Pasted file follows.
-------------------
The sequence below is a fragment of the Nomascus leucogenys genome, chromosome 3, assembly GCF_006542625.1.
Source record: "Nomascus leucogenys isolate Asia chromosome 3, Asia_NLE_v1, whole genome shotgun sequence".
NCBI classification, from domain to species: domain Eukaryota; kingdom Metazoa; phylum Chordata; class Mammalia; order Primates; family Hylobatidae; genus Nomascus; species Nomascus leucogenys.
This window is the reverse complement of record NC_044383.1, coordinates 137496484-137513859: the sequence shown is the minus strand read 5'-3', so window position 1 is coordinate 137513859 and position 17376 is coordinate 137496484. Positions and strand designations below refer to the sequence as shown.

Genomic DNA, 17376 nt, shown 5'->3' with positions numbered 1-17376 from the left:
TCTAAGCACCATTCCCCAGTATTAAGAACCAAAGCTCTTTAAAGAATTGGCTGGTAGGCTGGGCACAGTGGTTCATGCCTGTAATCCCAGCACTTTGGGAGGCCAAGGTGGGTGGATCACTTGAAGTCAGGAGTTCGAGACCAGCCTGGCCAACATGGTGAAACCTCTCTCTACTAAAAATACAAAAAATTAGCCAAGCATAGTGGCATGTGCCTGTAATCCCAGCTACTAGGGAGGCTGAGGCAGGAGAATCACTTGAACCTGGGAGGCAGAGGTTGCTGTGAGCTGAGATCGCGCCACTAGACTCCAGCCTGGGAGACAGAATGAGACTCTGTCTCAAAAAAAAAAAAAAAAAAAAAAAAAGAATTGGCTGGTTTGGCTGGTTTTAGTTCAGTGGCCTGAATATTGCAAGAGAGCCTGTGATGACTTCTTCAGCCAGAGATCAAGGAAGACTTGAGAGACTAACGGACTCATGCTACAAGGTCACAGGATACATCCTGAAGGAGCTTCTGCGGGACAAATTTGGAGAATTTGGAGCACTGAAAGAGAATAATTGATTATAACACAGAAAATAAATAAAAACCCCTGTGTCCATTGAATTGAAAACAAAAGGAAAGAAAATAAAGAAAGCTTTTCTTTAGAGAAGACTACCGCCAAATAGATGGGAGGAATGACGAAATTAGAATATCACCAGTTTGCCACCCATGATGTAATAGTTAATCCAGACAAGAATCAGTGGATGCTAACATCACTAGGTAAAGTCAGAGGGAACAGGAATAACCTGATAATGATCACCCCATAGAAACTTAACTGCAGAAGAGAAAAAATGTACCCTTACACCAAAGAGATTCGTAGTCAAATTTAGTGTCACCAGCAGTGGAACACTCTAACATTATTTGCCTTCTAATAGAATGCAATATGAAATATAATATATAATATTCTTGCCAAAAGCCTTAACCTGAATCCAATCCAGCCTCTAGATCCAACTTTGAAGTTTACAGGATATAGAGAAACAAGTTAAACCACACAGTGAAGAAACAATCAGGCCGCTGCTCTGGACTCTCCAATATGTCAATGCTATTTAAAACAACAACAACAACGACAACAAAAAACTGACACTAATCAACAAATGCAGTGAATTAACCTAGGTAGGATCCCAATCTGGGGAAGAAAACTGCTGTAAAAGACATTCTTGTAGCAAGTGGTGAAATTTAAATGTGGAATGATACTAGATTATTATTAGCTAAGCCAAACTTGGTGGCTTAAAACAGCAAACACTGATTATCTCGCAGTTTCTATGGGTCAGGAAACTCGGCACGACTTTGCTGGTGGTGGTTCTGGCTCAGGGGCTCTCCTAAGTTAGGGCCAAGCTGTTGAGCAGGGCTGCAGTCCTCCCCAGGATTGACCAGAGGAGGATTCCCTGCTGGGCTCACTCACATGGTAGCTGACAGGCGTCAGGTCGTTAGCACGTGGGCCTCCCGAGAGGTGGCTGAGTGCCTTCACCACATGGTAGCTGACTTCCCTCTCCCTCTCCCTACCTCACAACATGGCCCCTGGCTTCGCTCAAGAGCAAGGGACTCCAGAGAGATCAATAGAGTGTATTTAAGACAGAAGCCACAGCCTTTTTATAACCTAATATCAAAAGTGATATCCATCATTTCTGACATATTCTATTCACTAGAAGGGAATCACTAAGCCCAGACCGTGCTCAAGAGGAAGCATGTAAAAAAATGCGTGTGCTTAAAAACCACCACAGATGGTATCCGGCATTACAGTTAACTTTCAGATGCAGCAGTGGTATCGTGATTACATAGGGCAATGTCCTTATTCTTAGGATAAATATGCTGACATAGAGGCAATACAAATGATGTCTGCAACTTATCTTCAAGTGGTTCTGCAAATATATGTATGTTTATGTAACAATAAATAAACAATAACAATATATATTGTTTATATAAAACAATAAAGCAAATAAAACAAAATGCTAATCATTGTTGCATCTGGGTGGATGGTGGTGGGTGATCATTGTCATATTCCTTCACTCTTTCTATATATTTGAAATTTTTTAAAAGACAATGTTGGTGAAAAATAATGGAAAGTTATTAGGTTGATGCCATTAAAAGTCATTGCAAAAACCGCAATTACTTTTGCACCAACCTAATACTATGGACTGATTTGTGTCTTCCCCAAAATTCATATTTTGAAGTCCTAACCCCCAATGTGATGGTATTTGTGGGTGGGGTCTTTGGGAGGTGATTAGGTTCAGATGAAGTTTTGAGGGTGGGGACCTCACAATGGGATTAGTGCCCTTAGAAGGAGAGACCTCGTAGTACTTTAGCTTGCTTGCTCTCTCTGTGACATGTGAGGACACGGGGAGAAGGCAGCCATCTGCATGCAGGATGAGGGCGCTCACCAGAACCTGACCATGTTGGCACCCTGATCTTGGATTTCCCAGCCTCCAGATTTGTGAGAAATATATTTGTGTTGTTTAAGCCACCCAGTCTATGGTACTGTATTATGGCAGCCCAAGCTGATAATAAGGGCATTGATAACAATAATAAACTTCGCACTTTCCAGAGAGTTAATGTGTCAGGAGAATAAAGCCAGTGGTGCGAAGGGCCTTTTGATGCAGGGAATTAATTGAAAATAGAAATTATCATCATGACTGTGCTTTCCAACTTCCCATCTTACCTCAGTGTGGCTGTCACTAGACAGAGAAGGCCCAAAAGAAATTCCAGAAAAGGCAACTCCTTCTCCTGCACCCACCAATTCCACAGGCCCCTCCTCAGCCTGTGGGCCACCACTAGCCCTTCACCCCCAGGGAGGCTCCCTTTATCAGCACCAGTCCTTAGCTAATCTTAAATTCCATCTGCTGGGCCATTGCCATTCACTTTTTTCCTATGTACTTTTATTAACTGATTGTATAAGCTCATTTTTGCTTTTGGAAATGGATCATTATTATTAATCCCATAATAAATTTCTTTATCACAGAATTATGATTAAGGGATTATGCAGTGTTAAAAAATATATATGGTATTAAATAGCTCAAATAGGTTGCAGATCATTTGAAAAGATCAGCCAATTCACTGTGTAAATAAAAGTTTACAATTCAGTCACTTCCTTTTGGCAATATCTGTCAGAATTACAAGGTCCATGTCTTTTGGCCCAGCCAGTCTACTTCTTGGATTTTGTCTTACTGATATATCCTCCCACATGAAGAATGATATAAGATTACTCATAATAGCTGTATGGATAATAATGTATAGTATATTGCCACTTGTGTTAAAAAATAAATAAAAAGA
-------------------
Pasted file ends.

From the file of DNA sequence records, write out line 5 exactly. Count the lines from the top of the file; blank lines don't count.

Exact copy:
Genomic DNA, 17376 nt, shown 5'->3' with positions numbered 1-17376 from the left: